On September 15, Boko Haram fighters staged gun and suicide bomb attacks on a military camp outside the perimeter wall of the University of Maiduguri. When the sect staged an attack on the soldiers, they were repelled, forcing one to detonate his suicide vest.
On October 14, the sect again launched an attack on Babban Gida, the headquarters of Tarmuwa Local Government Council in Yobe State. Dressed in army camouflage, they stormed the council in nine Toyota Hilux and first attacked a military formation shooting repeatedly before proceeding to break some food stores.
On November 18, Jihadists killed four Nigerian soldiers and a member of a local self-defence group in an ambush outside the town of Marte in the Lake Chad region.
Although the Nigerian army said its forces thwarted an ambush by jihadists close to Marte, but they did not give any death toll.
On Saturday, December 15, Boko Haram gunned down 19 cattle herders outside Fuhe Village, near Ngala close to the border with Cameroon.
The herders had earlier repelled an attack by Boko Haram fighters who invaded the village to steal livestock, killing one of the militants. Giving chase again, this time around, the herders were overwhelmed and subdued by the sect.
On January 8, 2020, at least 15 people were killed when the sect launched an attack on Magumeri Town in Borno. They stormed the town in 11 vehicles and killed eight local militia members, six residents, and a security officer. The gunmen had hit the town with anti-aircraft guns and various caliber of arms.
Also on January 8, no fewer than three soldiers were killed in an intense fighting between the army and the sect around a key garrison town in the Lake Chad area. The soldiers died when an army vehicle burst into flames after a car filled with explosives rammed into a convoy.
A patrol team was attacked near Monguno, but the patrol was quickly reinforced and the attack was repelled. Though there were fewer casualties on the Nigerian troops through vehicle-borne Improvised Explosive Devices (IED), many Boko Haram Terrorists were however eliminated during the encounter.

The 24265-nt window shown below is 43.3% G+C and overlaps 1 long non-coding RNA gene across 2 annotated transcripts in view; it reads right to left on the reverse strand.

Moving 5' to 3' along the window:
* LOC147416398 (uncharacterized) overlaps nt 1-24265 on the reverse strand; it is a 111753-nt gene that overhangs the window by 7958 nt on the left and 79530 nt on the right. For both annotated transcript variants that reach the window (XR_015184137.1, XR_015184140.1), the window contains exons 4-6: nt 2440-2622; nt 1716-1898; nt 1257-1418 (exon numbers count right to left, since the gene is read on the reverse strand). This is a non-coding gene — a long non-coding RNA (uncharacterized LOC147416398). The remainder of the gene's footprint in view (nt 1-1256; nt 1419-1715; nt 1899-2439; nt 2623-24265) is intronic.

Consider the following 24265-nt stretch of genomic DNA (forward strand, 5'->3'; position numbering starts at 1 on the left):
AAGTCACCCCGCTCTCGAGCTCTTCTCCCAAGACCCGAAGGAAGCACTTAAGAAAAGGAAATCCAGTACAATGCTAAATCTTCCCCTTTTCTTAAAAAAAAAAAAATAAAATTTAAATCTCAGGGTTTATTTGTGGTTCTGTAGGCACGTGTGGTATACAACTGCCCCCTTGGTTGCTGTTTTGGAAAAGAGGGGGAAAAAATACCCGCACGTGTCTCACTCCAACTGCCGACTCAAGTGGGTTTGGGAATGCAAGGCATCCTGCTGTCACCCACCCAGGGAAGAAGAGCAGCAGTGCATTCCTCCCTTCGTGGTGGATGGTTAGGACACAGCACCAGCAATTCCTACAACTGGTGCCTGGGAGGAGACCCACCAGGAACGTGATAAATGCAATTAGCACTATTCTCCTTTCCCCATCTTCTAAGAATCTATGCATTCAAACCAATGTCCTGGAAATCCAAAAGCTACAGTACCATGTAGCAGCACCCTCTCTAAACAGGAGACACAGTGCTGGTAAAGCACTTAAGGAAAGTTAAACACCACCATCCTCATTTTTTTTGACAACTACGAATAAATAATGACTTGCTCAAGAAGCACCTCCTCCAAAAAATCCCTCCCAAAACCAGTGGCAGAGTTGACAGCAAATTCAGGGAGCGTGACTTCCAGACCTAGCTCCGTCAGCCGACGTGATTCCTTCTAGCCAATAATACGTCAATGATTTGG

On January 21, Boko Haram cut off Maiduguri from Nigeria’s national power grid. The Transmission Company of Nigeria (TCN), confirmed in a statement that the insurgents had damaged the electricity equipment serving the state capital and its environs.
On January 31, a girl detonated a bomb, killing three boys at an Islamic seminary in Muna Dalti,
on the outskirts of Maiduguri. The teenage suicide bomber walked up to the group of boys who were just ending their lessons and “blew herself up in their midst. Four others were injured.
Moments earlier, another young girl stormed into a house in the area and detonated her explosives, injuring one person and destroyed the house totally.
On Sunday, February 2, a major tragedy was averted at the Sabon Tasha branch of the Living Faith Church (Winners Chapel) in Kaduna as a middle-aged man was caught with what is suspected to be an Improvised Explosive Device.
The incident coincided with the day General Overseer of the Redeemed Christian Church of God, Pastor Enoch Adeboye, led members on a prayer walk to decry insecurity in the country.
On Sunday, February 9, not less than 30 people were killed by suspected Boko Haram terrorists in a night attack on Auno village on Maiduguri-Damaturu Highway. The villagers while narrating their ordeal, said many other residents were abducted in the siege. Also, 18 vehicles comprising trailers, buses and cars were burnt by the insurgents.
The burnt persons were those that could not get into Maiduguri as the gate to the town was shut against them having failed to arrive before the 5pm deadline. That incident raised a lot of hullabaloo and rightfully so.
On February 12, hundreds of residents of Jiddari Polo in Maiduguri metropolis fled their homes into the city following sporadic shootings suspected to have been masterminded by Boko Haram sect.
The incident came barely few hours after President Muhammadu Buhari visited the state for sympathy visit.
On Friday, February 14, Korongilum community in Chibok LGA of Borno was attacked by suspected Boko Haram insurgents. Locals were just returning from their farms when the attack happened.
On Friday, February 21, soldiers engaged in a fierce gun battle with the sect who invaded Garkida, a town in Gombi LGA of Adamawa State. Many persons, according to the reports, were feared killed by the invaders who announced their entry into the town by shooting indiscriminately.